1 Recall an unpleasant memory and notice how you feel.

2 As you recall the memory, internally introduce music which mismatches the experience, like circus or pop music.

3 Break state and recall memory again, and notice the change in feeling. If there is no change, try another tune.

Self esteem

All psychiatrists, health workers and counsellors agree that high self esteem is essential for peak performance in the world. Without it we feel insecure, dependent on others for approval and inadequate. With high self esteem people sort by themselves and are self-reliant and confident. Self esteem is dependent on how we see ourselves internally – our self perceptions and these can be changed.

1 High self esteem people see themselves as whole, well formed individuals and the picture is large, bright and vibrant.

2 Medium self esteem people see themselves as well formed individuals but the picture is dim and distant.

3 Very low self esteem people see a distorted self image which is large, bright and vibrant.

4 Medium low self esteem people have a distorted self image which is dim and distant.

To enhance self esteem first of all take a few minutes to access your present self image. Note the intensity of the self image. Now slowly change the self image until you know, by its physiology – posture, breathing etc., that it has self esteem. Change any distortions and when you are satisfied viz. looking at it makes you feel good, turn up the intensity – bring it closer and turn up the brightness and notice how different the world feels.

People with eating disorders have low esteem and changing their internal self image is an essential part of therapy.

These exercises are designed to deal with problems of low to medium intensity. Such problems as post traumatic stress and phobias can require the help of an NLP therapist.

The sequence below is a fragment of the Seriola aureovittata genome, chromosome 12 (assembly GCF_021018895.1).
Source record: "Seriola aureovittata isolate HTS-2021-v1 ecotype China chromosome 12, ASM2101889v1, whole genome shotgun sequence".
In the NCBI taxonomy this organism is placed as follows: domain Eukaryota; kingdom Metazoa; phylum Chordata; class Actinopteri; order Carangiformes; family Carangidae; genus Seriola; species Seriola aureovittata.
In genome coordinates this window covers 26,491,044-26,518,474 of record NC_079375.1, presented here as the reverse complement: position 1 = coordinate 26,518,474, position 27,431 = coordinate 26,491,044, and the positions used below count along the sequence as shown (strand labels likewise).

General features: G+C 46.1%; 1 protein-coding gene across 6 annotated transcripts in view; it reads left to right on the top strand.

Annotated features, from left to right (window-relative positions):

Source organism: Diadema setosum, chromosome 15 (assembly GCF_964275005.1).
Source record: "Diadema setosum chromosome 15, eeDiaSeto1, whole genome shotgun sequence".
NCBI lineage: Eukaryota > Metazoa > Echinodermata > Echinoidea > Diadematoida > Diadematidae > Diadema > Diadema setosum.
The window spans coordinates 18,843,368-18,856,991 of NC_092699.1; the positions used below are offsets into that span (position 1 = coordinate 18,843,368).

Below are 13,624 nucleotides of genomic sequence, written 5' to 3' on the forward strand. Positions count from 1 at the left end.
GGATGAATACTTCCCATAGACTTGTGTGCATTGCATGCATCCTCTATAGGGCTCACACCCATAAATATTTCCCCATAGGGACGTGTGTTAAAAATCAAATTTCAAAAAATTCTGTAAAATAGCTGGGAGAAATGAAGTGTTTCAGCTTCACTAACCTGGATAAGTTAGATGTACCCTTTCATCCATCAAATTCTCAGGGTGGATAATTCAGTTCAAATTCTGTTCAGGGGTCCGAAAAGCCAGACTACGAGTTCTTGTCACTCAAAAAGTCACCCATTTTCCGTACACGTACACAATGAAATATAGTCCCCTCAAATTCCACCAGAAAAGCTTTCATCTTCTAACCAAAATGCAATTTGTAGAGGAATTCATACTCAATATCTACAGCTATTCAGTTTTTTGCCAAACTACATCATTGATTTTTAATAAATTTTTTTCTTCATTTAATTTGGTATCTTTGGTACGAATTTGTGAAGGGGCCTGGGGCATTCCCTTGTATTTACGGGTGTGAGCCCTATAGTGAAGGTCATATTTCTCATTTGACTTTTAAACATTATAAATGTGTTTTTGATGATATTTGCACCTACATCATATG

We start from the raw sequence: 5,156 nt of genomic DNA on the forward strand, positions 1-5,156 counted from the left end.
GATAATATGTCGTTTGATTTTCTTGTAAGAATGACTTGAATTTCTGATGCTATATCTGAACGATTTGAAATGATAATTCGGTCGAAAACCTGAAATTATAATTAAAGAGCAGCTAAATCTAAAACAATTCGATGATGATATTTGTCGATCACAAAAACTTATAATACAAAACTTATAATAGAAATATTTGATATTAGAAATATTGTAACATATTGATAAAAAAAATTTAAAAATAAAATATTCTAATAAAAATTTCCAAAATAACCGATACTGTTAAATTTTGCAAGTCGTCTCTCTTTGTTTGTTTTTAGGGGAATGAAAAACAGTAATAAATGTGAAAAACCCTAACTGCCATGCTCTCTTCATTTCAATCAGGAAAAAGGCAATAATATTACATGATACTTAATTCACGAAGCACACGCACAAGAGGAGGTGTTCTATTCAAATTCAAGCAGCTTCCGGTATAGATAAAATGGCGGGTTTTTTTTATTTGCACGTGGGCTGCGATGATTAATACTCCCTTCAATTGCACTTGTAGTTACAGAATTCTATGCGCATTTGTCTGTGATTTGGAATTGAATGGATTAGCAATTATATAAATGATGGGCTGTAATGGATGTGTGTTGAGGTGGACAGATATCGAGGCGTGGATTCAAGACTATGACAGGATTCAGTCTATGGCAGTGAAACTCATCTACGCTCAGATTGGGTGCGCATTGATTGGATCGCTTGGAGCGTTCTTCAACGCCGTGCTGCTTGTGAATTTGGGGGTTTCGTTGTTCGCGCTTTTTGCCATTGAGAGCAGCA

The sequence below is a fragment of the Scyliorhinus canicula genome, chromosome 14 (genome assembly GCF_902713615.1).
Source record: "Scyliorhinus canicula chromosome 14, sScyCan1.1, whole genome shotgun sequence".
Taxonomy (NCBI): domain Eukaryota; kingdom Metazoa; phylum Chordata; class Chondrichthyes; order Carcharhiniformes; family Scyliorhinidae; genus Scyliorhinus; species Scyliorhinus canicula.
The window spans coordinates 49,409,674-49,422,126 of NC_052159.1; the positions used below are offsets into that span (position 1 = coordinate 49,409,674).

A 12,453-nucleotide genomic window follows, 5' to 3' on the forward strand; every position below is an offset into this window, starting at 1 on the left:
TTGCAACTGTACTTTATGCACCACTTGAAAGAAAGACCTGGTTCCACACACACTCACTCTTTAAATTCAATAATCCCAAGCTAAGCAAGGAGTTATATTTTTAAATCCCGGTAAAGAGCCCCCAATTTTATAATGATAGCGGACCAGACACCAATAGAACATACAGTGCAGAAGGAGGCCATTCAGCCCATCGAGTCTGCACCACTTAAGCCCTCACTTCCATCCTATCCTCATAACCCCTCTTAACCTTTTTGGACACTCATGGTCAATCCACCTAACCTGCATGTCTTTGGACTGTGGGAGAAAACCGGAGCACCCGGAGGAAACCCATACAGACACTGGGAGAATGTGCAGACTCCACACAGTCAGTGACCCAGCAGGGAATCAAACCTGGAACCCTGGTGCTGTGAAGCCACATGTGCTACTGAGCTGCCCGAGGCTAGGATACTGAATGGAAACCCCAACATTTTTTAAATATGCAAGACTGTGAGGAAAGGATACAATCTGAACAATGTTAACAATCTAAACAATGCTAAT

More about NLP

A pre-supposition of NLP is 'The map is not the territory'.

We live in a world which is so rich in content that in order to make sense of it we are selective of what we are aware of. We create a world of our own choosing. In other words we do not live in the real world – we live in our own internal perceptions of the real world. Our external behaviour will be closely related to our internal map of the world – which may be resourceful or limiting.

Furthermore we represent internally incoming information in coded form to give it meaning.

Think of somebody you feel comfortable with and now think of somebody you feel uncomfortable with. Notice the difference the way these two people are presented internally. For me, the comfortable person is in colour, large and straight in front of me and, the person I am not comfortable with is down left in black and white and small.

These distinctions let me know immediately how to respond when I meet them – without going through a lengthy personal history.

However, if I were to move the uncomfortable person to the location of the comfortable person, my response might change.

Remember, the map is not the territory, so why not change it?


NLP The New Technology of Achievement. Steve Andreas and Charles Faulkner. Nicholas Brealey Publishing, 1996.


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About Brian Perry LDS

Brian Perry retired from full time dentistry in 1991 to work as an NLP Practitioner. Although he has a special interest in allergies, phobias and post traumatic stress, he also uses timeline therapy to help victims of abuse and people with eating disorders. Brian can be contacted directly by telephone on 01785 282615.